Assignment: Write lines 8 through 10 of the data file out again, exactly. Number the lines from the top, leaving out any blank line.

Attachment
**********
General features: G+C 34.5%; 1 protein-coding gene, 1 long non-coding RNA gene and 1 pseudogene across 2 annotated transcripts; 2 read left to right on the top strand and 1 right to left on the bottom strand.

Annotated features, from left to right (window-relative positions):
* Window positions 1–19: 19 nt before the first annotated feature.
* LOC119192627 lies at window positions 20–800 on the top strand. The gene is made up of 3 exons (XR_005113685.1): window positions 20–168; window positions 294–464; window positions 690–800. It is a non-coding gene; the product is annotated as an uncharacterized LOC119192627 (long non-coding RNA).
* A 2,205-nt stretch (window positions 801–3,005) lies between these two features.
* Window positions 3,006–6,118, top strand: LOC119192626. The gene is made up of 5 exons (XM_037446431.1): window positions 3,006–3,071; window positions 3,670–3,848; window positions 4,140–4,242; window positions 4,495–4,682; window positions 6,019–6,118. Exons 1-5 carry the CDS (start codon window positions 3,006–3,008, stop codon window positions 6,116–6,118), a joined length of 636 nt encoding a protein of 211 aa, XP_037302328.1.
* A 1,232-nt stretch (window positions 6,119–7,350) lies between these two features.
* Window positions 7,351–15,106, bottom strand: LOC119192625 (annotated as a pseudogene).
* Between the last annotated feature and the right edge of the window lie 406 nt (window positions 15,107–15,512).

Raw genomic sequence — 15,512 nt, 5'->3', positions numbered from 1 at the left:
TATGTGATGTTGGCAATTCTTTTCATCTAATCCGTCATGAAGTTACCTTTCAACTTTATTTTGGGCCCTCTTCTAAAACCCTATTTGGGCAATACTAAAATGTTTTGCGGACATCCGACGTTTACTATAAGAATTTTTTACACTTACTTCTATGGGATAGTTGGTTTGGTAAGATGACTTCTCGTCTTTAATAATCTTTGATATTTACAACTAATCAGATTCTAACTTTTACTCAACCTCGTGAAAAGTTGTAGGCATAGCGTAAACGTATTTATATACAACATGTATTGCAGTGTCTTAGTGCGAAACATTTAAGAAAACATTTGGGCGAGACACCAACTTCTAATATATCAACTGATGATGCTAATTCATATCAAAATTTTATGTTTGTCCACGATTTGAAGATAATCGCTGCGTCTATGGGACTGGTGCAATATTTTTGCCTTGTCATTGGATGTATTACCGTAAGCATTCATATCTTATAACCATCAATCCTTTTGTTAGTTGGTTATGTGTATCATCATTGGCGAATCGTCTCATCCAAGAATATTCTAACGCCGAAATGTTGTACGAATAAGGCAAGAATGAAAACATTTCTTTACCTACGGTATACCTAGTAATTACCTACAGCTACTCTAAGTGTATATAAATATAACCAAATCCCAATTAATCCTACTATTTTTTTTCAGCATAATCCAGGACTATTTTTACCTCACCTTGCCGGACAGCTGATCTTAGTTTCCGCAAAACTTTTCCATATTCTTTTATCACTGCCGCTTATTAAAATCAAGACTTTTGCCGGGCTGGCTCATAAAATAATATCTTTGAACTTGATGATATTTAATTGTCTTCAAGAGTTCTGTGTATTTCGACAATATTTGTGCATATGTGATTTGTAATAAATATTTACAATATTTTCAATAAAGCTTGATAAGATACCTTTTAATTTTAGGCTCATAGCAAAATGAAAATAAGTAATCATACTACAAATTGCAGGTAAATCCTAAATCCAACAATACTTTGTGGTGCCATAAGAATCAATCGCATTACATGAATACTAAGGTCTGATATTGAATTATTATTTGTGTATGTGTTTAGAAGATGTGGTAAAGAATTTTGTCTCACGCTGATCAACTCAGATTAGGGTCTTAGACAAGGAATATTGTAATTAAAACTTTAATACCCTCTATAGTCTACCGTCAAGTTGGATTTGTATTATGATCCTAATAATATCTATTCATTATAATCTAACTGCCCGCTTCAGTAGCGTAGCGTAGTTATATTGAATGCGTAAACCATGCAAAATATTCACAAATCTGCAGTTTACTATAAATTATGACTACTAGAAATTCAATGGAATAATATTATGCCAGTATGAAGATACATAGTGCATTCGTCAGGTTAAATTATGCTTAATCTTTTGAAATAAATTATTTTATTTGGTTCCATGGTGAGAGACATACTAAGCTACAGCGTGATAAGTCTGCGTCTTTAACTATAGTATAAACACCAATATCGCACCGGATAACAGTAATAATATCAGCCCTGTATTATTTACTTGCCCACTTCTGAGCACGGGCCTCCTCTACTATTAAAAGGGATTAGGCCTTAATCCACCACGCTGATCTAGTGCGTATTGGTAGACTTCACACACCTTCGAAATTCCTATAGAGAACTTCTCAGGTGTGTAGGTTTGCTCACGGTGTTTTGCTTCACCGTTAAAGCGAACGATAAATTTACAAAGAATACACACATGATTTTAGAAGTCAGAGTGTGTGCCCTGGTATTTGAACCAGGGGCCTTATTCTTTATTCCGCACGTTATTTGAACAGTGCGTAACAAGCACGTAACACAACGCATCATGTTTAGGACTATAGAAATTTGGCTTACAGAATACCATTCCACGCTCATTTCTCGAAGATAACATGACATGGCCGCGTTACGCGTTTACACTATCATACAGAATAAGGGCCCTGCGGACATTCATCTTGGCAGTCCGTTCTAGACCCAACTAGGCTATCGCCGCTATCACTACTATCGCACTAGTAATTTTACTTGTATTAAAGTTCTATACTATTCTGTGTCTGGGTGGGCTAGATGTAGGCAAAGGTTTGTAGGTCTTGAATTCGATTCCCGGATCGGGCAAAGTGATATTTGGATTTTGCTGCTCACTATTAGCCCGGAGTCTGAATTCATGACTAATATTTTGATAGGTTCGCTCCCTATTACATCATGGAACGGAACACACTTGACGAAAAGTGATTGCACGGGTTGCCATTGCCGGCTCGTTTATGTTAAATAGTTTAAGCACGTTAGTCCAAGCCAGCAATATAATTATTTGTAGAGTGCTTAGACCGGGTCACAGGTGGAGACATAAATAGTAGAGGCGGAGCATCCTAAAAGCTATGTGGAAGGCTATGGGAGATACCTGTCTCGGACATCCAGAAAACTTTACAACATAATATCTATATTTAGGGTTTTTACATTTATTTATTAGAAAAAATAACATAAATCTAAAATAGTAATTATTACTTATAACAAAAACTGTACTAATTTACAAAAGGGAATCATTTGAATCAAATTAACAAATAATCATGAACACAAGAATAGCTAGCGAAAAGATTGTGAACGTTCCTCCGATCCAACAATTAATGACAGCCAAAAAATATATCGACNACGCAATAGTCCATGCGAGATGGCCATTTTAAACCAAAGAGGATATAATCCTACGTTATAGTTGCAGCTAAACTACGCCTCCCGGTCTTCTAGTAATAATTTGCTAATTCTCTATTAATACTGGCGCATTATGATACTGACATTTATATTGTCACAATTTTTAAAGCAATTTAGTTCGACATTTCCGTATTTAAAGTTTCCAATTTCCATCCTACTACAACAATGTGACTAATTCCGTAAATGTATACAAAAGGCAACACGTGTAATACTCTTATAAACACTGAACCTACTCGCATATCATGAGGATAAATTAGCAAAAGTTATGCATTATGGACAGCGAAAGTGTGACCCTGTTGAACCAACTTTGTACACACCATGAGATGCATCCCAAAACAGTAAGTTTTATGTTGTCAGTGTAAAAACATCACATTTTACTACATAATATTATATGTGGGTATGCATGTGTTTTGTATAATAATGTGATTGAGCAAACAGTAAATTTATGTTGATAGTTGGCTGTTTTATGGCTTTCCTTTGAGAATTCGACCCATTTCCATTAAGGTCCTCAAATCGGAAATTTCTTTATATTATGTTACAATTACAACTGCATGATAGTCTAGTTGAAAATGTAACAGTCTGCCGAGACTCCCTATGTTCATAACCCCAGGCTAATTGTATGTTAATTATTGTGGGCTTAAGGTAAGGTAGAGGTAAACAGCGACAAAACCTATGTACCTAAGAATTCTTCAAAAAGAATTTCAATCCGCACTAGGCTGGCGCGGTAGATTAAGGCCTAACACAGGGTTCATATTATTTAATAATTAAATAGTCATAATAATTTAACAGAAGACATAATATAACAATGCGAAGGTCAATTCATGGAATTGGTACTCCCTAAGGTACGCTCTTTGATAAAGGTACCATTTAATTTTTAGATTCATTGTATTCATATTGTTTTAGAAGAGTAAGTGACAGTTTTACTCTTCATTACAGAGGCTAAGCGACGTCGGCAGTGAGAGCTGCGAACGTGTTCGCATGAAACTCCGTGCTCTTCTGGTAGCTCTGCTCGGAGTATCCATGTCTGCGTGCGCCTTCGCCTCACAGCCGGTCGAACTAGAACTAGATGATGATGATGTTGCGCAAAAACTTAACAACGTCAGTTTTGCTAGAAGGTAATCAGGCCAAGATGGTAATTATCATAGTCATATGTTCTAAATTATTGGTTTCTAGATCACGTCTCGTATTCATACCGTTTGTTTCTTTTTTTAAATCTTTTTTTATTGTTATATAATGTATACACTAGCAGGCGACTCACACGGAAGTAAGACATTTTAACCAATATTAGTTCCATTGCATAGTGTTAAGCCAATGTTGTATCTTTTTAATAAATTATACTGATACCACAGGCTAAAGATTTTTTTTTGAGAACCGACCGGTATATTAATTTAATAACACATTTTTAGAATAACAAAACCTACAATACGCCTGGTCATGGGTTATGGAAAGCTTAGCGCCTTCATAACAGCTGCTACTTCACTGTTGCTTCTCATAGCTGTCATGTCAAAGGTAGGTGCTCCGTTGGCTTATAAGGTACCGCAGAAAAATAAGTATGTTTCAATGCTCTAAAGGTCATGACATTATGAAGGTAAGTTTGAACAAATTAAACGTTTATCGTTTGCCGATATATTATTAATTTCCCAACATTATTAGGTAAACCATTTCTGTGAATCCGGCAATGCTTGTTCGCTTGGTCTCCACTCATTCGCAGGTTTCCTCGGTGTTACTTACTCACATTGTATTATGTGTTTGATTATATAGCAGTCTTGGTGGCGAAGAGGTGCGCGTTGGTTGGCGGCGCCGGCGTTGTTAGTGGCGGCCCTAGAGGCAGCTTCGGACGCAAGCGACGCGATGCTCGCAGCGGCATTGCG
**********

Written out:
* Window positions 7,351–15,106, bottom strand: LOC119192625 (annotated as a pseudogene).
* Between the last annotated feature and the right edge of the window lie 406 nt (window positions 15,107–15,512).

Raw genomic sequence — 15,512 nt, 5'->3', positions numbered from 1 at the left: